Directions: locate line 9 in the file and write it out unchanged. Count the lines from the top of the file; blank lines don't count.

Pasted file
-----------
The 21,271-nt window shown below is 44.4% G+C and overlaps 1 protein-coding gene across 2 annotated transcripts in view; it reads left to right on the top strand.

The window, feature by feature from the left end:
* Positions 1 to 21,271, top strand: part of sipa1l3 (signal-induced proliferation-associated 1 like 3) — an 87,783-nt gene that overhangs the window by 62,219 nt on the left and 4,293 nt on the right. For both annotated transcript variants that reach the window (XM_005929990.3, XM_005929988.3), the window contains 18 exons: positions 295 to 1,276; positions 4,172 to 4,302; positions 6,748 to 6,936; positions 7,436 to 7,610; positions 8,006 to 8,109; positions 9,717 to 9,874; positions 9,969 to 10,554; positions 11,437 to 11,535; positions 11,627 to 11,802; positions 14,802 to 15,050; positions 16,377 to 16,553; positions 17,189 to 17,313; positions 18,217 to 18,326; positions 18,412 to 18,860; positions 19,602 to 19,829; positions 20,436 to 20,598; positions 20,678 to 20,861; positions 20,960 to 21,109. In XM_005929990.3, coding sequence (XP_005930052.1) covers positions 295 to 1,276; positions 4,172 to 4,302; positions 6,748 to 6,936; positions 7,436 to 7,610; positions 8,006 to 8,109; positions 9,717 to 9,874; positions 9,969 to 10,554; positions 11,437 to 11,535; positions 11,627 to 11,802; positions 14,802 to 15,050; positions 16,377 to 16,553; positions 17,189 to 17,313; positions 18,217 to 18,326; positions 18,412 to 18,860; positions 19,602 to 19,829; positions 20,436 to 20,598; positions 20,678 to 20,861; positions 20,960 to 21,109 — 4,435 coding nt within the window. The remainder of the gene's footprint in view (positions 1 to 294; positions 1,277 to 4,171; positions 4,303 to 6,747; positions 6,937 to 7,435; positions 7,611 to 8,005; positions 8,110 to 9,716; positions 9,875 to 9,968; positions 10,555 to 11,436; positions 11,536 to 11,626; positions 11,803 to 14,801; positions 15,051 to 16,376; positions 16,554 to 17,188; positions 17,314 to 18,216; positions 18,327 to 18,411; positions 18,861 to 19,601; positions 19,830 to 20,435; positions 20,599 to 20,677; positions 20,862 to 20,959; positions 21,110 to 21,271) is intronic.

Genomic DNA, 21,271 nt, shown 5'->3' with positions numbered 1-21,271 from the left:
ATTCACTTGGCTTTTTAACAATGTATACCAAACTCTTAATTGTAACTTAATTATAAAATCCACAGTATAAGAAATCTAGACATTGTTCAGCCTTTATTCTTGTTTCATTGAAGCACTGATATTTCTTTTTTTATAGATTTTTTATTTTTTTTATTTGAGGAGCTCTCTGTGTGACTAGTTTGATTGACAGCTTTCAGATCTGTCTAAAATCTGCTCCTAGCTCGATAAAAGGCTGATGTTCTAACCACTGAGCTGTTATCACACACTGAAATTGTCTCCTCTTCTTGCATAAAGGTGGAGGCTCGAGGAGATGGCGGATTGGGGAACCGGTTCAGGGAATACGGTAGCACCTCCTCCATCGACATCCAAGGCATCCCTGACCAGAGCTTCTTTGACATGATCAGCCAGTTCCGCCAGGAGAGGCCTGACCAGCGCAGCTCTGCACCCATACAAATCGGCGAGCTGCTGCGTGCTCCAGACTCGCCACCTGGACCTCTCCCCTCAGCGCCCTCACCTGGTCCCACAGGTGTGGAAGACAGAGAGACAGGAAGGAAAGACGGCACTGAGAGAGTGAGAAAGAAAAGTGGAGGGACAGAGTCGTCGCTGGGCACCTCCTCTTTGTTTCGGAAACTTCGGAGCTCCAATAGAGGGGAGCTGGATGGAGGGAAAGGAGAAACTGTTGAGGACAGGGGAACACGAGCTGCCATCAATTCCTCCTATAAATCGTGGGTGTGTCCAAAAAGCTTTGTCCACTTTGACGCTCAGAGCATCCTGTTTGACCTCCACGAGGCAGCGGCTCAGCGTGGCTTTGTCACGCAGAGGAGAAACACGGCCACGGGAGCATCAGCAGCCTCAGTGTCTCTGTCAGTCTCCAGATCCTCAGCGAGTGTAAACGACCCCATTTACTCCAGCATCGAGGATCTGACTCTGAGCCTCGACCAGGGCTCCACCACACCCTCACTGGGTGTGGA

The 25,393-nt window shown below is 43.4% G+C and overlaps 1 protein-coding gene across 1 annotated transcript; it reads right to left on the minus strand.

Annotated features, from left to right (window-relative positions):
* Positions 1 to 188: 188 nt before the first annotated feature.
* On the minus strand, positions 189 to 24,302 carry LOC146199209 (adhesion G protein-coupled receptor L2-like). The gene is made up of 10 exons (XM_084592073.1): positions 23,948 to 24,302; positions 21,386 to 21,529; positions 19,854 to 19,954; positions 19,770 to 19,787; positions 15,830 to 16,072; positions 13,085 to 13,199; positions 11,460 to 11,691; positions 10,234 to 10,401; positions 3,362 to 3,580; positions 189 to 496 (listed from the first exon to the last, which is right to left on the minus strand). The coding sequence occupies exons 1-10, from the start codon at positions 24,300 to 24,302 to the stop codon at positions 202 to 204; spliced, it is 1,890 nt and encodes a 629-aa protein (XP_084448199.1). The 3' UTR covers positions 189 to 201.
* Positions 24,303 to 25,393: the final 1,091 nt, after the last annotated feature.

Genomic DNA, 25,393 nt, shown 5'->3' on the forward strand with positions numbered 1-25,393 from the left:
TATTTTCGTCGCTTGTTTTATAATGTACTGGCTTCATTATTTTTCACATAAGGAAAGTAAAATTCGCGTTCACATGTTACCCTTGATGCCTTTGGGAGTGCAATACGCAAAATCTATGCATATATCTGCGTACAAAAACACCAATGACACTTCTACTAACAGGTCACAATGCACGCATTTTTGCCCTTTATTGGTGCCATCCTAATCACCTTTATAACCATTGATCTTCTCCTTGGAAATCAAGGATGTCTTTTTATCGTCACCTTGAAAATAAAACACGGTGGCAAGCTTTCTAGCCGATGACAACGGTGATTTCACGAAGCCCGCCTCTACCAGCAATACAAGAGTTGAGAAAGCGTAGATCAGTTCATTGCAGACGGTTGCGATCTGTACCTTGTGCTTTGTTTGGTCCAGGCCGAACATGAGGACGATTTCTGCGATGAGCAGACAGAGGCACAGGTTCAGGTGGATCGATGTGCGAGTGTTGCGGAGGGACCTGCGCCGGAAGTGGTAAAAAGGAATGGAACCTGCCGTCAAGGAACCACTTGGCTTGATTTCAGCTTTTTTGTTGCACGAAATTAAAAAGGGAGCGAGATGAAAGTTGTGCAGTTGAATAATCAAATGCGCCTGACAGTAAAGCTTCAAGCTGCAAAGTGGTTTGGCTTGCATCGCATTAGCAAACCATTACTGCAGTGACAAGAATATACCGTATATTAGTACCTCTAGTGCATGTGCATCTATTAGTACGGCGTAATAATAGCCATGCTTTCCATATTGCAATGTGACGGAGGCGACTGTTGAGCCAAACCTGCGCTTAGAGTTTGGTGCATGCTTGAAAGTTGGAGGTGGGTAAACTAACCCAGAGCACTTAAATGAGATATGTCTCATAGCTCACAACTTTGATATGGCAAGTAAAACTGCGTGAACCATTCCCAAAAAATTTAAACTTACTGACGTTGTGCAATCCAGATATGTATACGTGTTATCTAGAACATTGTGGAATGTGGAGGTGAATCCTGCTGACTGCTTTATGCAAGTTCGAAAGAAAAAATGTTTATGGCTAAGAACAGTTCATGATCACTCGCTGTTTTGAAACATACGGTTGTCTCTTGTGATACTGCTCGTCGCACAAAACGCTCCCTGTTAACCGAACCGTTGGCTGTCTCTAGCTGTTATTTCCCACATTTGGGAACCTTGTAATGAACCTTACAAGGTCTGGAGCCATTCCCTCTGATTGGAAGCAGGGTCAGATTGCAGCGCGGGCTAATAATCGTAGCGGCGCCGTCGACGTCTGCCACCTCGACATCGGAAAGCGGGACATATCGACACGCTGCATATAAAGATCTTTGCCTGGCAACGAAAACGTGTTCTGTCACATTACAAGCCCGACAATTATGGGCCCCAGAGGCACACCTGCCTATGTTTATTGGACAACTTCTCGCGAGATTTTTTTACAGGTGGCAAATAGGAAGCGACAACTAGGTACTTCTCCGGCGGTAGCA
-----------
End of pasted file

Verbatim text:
* On the minus strand, positions 189 to 24,302 carry LOC146199209 (adhesion G protein-coupled receptor L2-like). The gene is made up of 10 exons (XM_084592073.1): positions 23,948 to 24,302; positions 21,386 to 21,529; positions 19,854 to 19,954; positions 19,770 to 19,787; positions 15,830 to 16,072; positions 13,085 to 13,199; positions 11,460 to 11,691; positions 10,234 to 10,401; positions 3,362 to 3,580; positions 189 to 496 (listed from the first exon to the last, which is right to left on the minus strand). The coding sequence occupies exons 1-10, from the start codon at positions 24,300 to 24,302 to the stop codon at positions 202 to 204; spliced, it is 1,890 nt and encodes a 629-aa protein (XP_084448199.1). The 3' UTR covers positions 189 to 201.